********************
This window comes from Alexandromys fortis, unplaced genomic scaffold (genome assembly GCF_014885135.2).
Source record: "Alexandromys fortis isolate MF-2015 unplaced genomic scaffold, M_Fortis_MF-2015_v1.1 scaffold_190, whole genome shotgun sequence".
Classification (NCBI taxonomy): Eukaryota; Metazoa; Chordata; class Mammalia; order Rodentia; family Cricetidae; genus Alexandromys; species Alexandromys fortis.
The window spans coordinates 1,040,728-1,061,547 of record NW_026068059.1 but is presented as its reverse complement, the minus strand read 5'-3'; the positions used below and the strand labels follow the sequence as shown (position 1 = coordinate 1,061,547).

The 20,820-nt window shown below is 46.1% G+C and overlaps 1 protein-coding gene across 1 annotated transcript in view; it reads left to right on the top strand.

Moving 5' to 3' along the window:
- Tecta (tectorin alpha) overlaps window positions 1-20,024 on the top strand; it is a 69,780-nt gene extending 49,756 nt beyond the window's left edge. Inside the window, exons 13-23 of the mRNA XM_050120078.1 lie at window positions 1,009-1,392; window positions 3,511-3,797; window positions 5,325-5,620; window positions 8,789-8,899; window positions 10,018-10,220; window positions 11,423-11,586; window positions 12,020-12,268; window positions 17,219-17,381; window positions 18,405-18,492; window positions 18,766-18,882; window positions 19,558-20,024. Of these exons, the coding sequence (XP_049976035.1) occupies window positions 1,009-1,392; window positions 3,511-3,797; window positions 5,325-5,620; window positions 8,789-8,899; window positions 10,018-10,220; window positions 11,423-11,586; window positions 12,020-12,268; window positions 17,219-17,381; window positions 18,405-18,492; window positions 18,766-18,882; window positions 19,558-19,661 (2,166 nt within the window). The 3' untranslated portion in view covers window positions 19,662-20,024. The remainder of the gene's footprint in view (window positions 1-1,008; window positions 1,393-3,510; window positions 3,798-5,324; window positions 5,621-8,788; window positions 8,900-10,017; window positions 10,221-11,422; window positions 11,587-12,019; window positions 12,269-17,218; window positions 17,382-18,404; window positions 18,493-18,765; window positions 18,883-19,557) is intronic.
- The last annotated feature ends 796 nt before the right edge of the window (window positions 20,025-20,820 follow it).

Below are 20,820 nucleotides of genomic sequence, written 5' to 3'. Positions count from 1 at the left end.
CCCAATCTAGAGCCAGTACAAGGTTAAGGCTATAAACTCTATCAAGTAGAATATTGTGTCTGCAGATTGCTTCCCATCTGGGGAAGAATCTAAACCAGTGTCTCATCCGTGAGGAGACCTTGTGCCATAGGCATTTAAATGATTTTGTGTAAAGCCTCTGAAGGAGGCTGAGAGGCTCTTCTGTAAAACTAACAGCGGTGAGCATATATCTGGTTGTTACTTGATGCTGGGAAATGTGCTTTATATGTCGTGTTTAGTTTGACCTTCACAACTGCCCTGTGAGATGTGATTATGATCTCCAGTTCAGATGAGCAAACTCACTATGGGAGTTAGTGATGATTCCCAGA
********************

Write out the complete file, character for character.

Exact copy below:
This window comes from Alexandromys fortis, unplaced genomic scaffold (genome assembly GCF_014885135.2).
Source record: "Alexandromys fortis isolate MF-2015 unplaced genomic scaffold, M_Fortis_MF-2015_v1.1 scaffold_190, whole genome shotgun sequence".
Classification (NCBI taxonomy): Eukaryota; Metazoa; Chordata; class Mammalia; order Rodentia; family Cricetidae; genus Alexandromys; species Alexandromys fortis.
The window spans coordinates 1,040,728-1,061,547 of record NW_026068059.1 but is presented as its reverse complement, the minus strand read 5'-3'; the positions used below and the strand labels follow the sequence as shown (position 1 = coordinate 1,061,547).

The 20,820-nt window shown below is 46.1% G+C and overlaps 1 protein-coding gene across 1 annotated transcript in view; it reads left to right on the top strand.

Moving 5' to 3' along the window:
- Tecta (tectorin alpha) overlaps window positions 1-20,024 on the top strand; it is a 69,780-nt gene extending 49,756 nt beyond the window's left edge. Inside the window, exons 13-23 of the mRNA XM_050120078.1 lie at window positions 1,009-1,392; window positions 3,511-3,797; window positions 5,325-5,620; window positions 8,789-8,899; window positions 10,018-10,220; window positions 11,423-11,586; window positions 12,020-12,268; window positions 17,219-17,381; window positions 18,405-18,492; window positions 18,766-18,882; window positions 19,558-20,024. Of these exons, the coding sequence (XP_049976035.1) occupies window positions 1,009-1,392; window positions 3,511-3,797; window positions 5,325-5,620; window positions 8,789-8,899; window positions 10,018-10,220; window positions 11,423-11,586; window positions 12,020-12,268; window positions 17,219-17,381; window positions 18,405-18,492; window positions 18,766-18,882; window positions 19,558-19,661 (2,166 nt within the window). The 3' untranslated portion in view covers window positions 19,662-20,024. The remainder of the gene's footprint in view (window positions 1-1,008; window positions 1,393-3,510; window positions 3,798-5,324; window positions 5,621-8,788; window positions 8,900-10,017; window positions 10,221-11,422; window positions 11,587-12,019; window positions 12,269-17,218; window positions 17,382-18,404; window positions 18,493-18,765; window positions 18,883-19,557) is intronic.
- The last annotated feature ends 796 nt before the right edge of the window (window positions 20,025-20,820 follow it).

Below are 20,820 nucleotides of genomic sequence, written 5' to 3'. Positions count from 1 at the left end.
CCCAATCTAGAGCCAGTACAAGGTTAAGGCTATAAACTCTATCAAGTAGAATATTGTGTCTGCAGATTGCTTCCCATCTGGGGAAGAATCTAAACCAGTGTCTCATCCGTGAGGAGACCTTGTGCCATAGGCATTTAAATGATTTTGTGTAAAGCCTCTGAAGGAGGCTGAGAGGCTCTTCTGTAAAACTAACAGCGGTGAGCATATATCTGGTTGTTACTTGATGCTGGGAAATGTGCTTTATATGTCGTGTTTAGTTTGACCTTCACAACTGCCCTGTGAGATGTGATTATGATCTCCAGTTCAGATGAGCAAACTCACTATGGGAGTTAGTGATGATTCCCAGA